HAGERSTOWN, Ind - Wayne County authorities hope a forensic autopsy will answer questions about human remains found in a Hagerstown farm field Monday afternoon.
A combine operator found the skeletal remains while harvesting the field, in the 15,000 of Turnpike Road just before 2 p.m. Monday.
“Well he first thought it was a deer,” said the farm owner, Dan Goar. “And then he looked closer and realized it was a human.”
“It’s kind of disturbing,” Goar said. “It’s too bad it had to happen.”
Wayne County Coroner Ron Stevens called in a forensic anthropology team from the University of Indianapolis to help collect and preserve evidence throughout and surrounding the discovery site. The group of experts could be seen Tuesday using specialized tools to sift through soil while marking points of evidence in the field.
“They’re going over this very minutely, inch by inch, on the ground and the area surrounding the remains,” Stevens said. “And the remains themselves.”
“Any death investigation we respond to, we consider a crime scene until we prove otherwise,” said Wayne County Sheriff Jeff Cappa. “We are hoping that with their expertise, along with the forensics we’ll be able to have done, that will help us make a positive identification on the individual.”
“We’re hoping to find anything that can help us identify the victim,” Stevens said. “If necessary they will gather any, if there’s any organic evidence remaining, or bone marrow, something like that.”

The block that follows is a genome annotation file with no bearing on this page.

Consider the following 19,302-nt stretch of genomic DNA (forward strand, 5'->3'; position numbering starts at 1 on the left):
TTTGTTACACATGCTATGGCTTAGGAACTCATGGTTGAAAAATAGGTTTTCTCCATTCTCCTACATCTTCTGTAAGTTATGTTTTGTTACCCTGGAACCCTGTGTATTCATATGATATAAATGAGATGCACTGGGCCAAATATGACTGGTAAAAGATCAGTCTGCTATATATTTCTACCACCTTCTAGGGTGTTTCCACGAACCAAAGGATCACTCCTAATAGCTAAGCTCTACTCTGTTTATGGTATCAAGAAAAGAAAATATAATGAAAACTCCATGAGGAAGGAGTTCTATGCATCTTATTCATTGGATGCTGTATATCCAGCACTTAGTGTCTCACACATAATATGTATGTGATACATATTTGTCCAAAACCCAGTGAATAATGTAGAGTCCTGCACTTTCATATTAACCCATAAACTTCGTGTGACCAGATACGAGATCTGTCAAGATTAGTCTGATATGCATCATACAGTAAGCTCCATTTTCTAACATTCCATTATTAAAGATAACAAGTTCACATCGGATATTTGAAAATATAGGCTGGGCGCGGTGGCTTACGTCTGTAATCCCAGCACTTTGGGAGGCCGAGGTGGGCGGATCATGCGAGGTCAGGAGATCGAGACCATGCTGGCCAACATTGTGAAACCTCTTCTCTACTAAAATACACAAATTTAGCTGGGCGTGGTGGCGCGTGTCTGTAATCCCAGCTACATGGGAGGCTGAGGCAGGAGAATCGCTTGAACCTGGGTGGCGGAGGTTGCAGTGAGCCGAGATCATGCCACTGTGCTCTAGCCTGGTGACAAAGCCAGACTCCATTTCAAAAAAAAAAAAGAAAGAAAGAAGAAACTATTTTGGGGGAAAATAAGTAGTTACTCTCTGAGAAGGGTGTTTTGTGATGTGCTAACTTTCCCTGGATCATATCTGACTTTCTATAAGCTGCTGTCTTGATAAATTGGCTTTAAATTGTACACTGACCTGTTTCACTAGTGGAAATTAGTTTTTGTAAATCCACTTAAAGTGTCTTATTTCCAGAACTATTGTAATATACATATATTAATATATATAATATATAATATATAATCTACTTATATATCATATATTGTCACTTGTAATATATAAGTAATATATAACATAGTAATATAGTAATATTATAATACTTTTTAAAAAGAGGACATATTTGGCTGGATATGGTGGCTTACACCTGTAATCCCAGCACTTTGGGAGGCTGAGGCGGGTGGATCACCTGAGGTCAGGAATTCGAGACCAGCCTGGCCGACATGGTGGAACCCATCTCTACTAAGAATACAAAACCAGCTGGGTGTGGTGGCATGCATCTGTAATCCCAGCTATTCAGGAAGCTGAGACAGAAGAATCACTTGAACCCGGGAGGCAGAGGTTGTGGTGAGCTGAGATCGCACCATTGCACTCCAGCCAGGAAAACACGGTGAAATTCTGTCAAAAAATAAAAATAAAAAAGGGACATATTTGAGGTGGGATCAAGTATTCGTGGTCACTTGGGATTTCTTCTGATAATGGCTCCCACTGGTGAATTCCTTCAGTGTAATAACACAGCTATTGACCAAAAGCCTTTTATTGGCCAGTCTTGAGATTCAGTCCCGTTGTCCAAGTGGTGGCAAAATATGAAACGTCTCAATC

An Indiana State Police Evidence Technician was also on the scene. Stevens said it’s possible the team will recover DNA evidence that matches existing records. If a tentative identification is made, he said new DNA samples can be collected for comparison.
“Sometimes we’ll approach the family and see if we can gather another form of DNA like a hairbrush or toothbrush, something like that,” Stevens said.
Tuesday afternoon, Sheriff Cappa said the remains had been gathered from the site and were being transported to the Forensic Medical Center in Montgomery County, Ohio for a forensic autopsy.
In the meantime, Cappa said detectives were reviewing active missing person cases in the area.
“We want to make sure that, number one, we do not miss anything as far as collection of evidence,” Cappa said. “The other thing is when you talk about integrity of that scene, we want to make sure if this would be a criminal case, that we are going things the way they should be done so we have a successful prosecution.”